Archive for May, 2010

Dispelling some of the Myths of Controlled Economies

Why are Drilling THousands of Feet into the Ocean for Oil?

A Governor Who Gets It

The Economic Value of Education in a Self-Governing Society


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Josh Thompson – Way Out Here

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And the War for State Soveriegnty Begins

Fighting 3rd World Poverty with Free Trade and Free Markets

More Census Corruption

Listen to the Free Broadcast from the Rush Limbaugh of the Great Depression

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Yesterday\’s IBD Editorial  offers a great snapshot of what is wrong with American governance today.  A large corporation messed up and created a situation where millions of lives can be affected as a result.  They do not have proper measures in place to deal with the situation since it is assumed the federal government will declare a state of emergency and deal with it.  Once the federal government gets around to finding a solution, they are more concerned with the “environmental impact” of the solution.  Meanwhile, the governor of the state most affected by this cannot try and protect the people of his state since he is handicapped by the federal bureaucracy.

In my humble opinion, the title of the article, Louisiana’s Jindal: Where’s Obama?, is incorrect.  The title should say Louisiana’s Jindal: Get the Heck out of the Way Obama.  BP should be responsible for plugging the hole and the clean up.  In other words, hold the free market responsible.  Louisiana should be allowed to do everything they can to keep the oil from washing ashore and/or ruining the fishing industry.  The people in that state are much more suited to determine the value of tax revenue etc that needs to be allocated to the project, rather than the inane federal regulations and taxes that are sure to be headed our way.  The EPA and other regulatory and inspection agencies are supposed to prevent catastrophes like this from occurring, or at least that is the fanciful argument cast upon us when they are instituted.

 Agree or disagree? What is your solution to the mayhem in the Gulf of Mexico?

  Daniel Dunn

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Politics and Religion Collide in Ukraine

More on Rand Paul and the Civil Rights Act

The SEIU\’s Pension is More Important than Your 401k

A Free-Market View on a Society of Mutual Benefactors

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A Non-Cranky Defense of the Gold Standard

Korean Conundrum

Abolish Anti-Trust Laws

Private Pay Shrinks to Historic Lows

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While I was happy to see Senator Alexander’s remarks on the Knoxville News Sentinel website , denouncing the windmill project off of the Massachusetts coast, I decided to do a little background research just to make sure Senator Alexander’s comments matched his own actions in terms of pork barrel spending.  Honestly, most people can be seen as hypocritical at some point and time, me not excluded. The potential for being labeled a hypocrite should not deter someone from speaking his or her mind if they observe a wrong.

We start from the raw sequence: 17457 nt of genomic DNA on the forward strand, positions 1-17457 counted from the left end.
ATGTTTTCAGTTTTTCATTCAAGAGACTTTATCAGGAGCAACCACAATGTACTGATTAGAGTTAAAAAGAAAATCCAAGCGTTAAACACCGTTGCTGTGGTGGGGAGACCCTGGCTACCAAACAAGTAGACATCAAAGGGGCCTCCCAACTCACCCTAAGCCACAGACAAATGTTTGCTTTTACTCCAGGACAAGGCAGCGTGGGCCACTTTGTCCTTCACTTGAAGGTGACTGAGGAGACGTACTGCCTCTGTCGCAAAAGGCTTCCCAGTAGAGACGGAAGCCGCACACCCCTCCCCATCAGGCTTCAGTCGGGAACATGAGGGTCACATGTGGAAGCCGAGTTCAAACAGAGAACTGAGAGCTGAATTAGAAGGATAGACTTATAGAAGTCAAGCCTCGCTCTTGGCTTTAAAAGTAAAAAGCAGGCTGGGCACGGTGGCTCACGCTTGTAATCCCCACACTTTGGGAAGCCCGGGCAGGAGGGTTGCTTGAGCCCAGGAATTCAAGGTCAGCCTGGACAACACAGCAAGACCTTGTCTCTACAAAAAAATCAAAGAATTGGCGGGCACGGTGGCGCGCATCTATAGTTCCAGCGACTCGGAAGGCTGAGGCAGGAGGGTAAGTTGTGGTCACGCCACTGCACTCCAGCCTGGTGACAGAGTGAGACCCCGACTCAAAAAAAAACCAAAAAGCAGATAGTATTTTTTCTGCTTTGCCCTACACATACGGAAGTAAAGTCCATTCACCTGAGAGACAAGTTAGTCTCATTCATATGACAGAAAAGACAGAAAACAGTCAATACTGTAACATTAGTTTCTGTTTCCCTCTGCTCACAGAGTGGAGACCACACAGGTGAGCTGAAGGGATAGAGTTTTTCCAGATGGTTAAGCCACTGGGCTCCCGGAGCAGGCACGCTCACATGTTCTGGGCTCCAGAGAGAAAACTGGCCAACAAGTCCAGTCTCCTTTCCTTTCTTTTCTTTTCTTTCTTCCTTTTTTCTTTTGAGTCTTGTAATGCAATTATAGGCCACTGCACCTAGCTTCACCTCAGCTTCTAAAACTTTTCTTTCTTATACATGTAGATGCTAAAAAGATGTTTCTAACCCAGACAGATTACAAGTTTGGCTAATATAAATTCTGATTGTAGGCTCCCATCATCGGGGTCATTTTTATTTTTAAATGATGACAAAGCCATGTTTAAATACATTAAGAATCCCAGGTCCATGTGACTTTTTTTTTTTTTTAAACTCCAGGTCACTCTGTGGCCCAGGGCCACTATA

After taking a look at the Senator’s website, in particular the section for proposed funding requests  for the Senate Appropriations Committee, Senator Alexander seems to be more than a little hypocritical in this instance.  While Senator Alexander sates the funding requests must meet the following criteria:

The project must have a compelling public purpose and a clear federal role.

Other funding sources – including local, state, and private – should be tried first.

Projects cannot depend on this funding indefinitely – there must be a plan to rely on other funding avenues.

The project must meet the same guidelines as every other project funded by the relevant federal department or agency.

It is hard to see where several of these pet projects meet those criteria, in particular the first project listed on the site, the Air Force Minority Leaders Program.  Unfortunately, I have not had the time to research the estimated pay off from such taxpayer investment, but I have a feeling it would be far less than the $20,000,000 requested. 

In the end, Senator Alexander is not the only legislator who dips his hand into the pork barrel in efforts to gain the favor of the voters back home, and the truth is it works.  However, these are desperate times.  With many losing employment and our country amassing an unsustainable debt, should not everyone tighten the belts a little bit?  As a representative to the people of Tennessee, should not Senator Alexander maybe look out for the state and say maybe we can tighten our belts in the interest of saving this country?  While this may not have played well in the political arena a few years ago, the moment is ripe for Senator Alexander and others to make this stand for fiscal responsibility and possibly be rewarded with another term in the US Senate.  Until then, I will be looking to cast my vote elsewhere. 

Daniel Dunn

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